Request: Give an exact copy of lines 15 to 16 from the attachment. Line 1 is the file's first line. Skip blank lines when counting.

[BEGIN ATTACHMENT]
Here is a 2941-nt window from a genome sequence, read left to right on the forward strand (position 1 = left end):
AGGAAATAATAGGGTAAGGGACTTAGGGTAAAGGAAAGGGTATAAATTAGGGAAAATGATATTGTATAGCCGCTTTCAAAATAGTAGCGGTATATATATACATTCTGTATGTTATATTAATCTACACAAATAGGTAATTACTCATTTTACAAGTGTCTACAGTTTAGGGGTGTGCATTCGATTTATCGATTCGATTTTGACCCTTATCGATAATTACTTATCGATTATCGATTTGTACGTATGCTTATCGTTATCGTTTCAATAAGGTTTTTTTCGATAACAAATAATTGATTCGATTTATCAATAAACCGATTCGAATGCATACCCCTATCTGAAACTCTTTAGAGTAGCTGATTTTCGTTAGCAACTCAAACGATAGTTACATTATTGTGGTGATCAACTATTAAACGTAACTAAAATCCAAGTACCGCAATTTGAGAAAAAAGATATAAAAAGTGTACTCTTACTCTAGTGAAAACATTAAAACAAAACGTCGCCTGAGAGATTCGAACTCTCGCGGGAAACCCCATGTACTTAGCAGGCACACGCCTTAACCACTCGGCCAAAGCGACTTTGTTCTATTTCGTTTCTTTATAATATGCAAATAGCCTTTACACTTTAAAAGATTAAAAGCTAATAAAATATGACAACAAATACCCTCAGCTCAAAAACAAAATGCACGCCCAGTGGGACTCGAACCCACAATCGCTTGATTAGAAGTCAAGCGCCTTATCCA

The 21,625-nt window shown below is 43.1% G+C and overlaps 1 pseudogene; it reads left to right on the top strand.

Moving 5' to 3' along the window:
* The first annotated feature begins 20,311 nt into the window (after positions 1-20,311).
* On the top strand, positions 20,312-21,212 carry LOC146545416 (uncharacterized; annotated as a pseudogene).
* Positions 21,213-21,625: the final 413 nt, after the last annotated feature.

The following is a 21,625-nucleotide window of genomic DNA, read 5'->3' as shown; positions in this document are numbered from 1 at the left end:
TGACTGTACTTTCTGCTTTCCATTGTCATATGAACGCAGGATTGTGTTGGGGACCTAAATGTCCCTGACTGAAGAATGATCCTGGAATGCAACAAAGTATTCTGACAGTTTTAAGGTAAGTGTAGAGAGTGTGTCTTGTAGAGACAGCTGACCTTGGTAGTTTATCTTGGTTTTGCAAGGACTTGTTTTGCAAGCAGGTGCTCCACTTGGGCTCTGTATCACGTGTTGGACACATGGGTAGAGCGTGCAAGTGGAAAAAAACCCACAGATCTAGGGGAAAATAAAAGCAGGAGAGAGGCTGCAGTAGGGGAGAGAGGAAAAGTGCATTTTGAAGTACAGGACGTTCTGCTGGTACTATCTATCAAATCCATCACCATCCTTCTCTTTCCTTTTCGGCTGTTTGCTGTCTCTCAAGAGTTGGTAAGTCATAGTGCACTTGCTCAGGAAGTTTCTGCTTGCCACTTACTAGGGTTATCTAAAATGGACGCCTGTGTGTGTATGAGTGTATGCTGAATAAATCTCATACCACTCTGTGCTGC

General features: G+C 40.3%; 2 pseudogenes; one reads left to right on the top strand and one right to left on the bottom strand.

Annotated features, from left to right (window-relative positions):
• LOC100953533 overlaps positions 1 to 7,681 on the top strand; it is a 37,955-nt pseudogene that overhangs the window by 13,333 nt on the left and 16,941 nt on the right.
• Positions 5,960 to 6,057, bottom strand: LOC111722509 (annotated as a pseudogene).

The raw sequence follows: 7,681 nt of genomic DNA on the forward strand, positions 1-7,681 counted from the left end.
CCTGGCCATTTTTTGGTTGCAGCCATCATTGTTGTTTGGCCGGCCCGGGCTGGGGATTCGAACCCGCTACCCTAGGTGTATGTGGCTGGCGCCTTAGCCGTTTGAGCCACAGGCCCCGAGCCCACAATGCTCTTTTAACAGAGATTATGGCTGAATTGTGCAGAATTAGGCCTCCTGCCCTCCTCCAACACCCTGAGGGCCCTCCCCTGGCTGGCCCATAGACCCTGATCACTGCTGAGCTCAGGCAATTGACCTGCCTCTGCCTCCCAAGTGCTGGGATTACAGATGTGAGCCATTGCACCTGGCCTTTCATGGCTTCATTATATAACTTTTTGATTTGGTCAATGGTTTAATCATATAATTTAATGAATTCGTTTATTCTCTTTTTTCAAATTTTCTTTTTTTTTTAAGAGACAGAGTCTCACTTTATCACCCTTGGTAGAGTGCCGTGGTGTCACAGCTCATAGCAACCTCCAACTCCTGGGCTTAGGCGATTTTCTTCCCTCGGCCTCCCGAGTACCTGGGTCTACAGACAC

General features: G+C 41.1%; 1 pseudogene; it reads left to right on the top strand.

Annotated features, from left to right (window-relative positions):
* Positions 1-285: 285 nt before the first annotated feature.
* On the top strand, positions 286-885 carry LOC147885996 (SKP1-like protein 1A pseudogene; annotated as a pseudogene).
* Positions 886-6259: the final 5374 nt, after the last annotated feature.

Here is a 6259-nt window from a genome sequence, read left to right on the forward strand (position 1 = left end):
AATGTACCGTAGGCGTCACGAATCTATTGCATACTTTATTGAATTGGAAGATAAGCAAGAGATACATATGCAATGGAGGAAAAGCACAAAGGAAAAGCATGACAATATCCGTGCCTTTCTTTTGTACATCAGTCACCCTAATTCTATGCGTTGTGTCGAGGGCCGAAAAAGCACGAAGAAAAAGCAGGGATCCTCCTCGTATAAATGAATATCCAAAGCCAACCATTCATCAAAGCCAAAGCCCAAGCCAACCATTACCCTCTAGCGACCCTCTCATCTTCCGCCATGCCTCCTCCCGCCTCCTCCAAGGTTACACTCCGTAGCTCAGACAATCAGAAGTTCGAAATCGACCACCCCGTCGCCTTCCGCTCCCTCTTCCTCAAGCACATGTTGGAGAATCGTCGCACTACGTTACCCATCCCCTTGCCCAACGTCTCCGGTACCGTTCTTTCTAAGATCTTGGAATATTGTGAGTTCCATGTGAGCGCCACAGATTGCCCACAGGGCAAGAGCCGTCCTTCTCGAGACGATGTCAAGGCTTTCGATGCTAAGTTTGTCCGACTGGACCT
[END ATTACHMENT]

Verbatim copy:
CCTGGCCATTTTTTGGTTGCAGCCATCATTGTTGTTTGGCCGGCCCGGGCTGGGGATTCGAACCCGCTACCCTAGGTGTATGTGGCTGGCGCCTTAGCCGTTTGAGCCACAGGCCCCGAGCCCACAATGCTCTTTTAACAGAGATTATGGCTGAATTGTGCAGAATTAGGCCTCCTGCCCTCCTCCAACACCCTGAGGGCCCTCCCCTGGCTGGCCCATAGACCCTGATCACTGCTGAGCTCAGGCAATTGACCTGCCTCTGCCTCCCAAGTGCTGGGATTACAGATGTGAGCCATTGCACCTGGCCTTTCATGGCTTCATTATATAACTTTTTGATTTGGTCAATGGTTTAATCATATAATTTAATGAATTCGTTTATTCTCTTTTTTCAAATTTTCTTTTTTTTTTAAGAGACAGAGTCTCACTTTATCACCCTTGGTAGAGTGCCGTGGTGTCACAGCTCATAGCAACCTCCAACTCCTGGGCTTAGGCGATTTTCTTCCCTCGGCCTCCCGAGTACCTGGGTCTACAGACAC

General features: G+C 41.1%; 1 pseudogene; it reads left to right on the top strand.